On Thursday night, New York Democratic Senator Chuck Schumer submitted a radical new plan to drastically reduce the amount of gasoline-powered vehicles on the road and get millions of Americans into electric or hybrid vehicles sooner rather than later. The proposal involves a $462 billion trade-in program that if approved, could motivate the American people to swap their climate-damaging cars for cleaner vehicles, according to Reuters.
The Senate Minority Leader called this a "proposal to bring clean cars to all of America," and it joins many larger-than-life plans submitted by Democratic presidential candidates to help curb gas, oil, and coal emissions. It essentially would make billions of dollars available to drivers who would be willing to get rid of their gasoline-burning cars for a hybrid, plug-in hybrid, or fully electric vehicle. According to the plan, rebates of $3,000 or more to individual buyers would help transition a quarter of all U.S. cars, or the equivalent to 63 million vehicles, from internal combustion to electrified within 10 years.
"The goal of the plan, which also aims to spur a transformation in American manufacturing, is that by 2040 all vehicles on the road should be clean," wrote Schumer on his column for the New York Times.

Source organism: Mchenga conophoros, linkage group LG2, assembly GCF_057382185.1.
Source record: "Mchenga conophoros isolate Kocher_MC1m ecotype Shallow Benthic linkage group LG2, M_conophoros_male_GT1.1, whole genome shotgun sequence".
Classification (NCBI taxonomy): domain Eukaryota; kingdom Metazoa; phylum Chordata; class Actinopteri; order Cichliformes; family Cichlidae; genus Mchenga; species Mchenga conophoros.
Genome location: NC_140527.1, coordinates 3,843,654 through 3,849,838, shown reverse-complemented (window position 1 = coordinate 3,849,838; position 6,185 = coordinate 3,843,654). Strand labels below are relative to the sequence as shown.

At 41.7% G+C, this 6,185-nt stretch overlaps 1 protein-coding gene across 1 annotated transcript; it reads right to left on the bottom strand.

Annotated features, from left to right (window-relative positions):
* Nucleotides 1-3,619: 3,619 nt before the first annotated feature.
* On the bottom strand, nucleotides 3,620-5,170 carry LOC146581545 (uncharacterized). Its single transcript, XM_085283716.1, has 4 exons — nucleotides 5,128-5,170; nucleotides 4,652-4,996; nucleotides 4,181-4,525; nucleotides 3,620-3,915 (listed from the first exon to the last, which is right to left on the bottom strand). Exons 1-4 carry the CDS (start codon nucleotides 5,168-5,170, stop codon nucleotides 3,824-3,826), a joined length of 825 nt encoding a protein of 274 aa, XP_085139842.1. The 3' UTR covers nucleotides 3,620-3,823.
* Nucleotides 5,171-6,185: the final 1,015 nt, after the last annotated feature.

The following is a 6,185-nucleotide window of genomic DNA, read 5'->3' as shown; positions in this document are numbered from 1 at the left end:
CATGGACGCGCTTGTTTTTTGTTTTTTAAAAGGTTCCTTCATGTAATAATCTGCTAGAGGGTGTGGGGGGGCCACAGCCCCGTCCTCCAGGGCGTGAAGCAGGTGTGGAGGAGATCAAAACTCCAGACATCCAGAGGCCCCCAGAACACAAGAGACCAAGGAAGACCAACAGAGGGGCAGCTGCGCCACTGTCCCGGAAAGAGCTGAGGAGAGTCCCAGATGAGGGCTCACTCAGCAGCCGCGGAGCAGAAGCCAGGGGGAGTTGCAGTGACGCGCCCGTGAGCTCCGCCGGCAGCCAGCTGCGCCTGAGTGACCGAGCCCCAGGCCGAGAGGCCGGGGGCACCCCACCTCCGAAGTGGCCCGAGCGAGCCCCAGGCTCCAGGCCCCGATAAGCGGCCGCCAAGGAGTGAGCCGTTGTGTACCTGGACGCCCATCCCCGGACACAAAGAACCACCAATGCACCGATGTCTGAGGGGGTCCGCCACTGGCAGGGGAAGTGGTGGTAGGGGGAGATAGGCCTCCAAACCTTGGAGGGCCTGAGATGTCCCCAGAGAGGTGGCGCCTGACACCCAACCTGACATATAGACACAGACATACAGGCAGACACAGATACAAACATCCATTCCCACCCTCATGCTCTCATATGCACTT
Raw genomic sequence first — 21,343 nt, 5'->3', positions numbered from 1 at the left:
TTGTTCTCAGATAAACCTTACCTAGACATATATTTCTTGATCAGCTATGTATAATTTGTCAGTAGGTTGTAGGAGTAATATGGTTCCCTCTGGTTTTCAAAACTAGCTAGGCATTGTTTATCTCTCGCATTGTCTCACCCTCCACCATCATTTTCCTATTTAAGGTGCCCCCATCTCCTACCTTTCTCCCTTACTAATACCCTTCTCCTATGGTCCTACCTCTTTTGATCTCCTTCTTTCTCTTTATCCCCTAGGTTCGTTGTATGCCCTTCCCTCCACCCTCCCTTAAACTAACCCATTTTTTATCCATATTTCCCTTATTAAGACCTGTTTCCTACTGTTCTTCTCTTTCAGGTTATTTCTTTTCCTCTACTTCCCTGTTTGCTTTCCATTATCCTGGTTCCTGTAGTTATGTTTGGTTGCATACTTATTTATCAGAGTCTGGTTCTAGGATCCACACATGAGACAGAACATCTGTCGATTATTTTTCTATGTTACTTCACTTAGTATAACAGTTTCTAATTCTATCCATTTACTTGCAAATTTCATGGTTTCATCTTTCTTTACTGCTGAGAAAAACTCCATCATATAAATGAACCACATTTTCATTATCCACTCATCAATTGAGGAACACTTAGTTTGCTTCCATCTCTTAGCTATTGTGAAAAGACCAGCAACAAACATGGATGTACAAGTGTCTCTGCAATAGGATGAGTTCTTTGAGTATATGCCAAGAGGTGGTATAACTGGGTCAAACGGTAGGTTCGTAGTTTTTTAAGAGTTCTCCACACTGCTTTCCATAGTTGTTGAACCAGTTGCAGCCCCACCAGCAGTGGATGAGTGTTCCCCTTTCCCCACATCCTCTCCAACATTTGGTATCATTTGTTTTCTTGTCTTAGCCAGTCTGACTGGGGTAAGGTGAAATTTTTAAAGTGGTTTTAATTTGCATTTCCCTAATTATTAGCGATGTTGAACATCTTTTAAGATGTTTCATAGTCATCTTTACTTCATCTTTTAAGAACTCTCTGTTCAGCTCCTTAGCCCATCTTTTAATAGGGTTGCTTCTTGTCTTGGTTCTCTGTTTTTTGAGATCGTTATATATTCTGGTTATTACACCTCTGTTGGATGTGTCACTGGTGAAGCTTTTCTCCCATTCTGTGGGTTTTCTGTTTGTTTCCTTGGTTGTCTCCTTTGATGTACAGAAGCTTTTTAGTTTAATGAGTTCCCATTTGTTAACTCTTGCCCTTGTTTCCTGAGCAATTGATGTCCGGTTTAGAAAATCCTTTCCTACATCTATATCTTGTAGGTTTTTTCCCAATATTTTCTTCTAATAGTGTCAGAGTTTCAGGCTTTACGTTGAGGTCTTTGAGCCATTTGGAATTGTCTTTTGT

Schumer highlighted that only electric or hybrid vehicles assembled in the United States would qualify for the subsidy, reinforcing that this program wouldn't just help tackle a climate problem, but would also create thousands of jobs and be good for the American economy. Other details of the plan revealed that low-income households and vehicles with a certain percentage of American-made parts could also qualify for extra credits.
"I have a proposal that is supported not just by environmentalists but also by labor and large automakers," added Schumer.
Considering Americans have often cited range anxiety and high prices as the largest barriers for EV ownership, this program helps tackle the latter as technology has taken care of the former over the last few years. Although not mentioned during his speech, the Senate Minority Leader's plan bears a certain resemblance to the Car Allowance Rebate System (CARS) from 2009, which is more commonly known as "Cash for Clunkers." CARS awarded a $3 billion economic incentive to trade in old, gas-guzzling cars for newer and more fuel-efficient ones.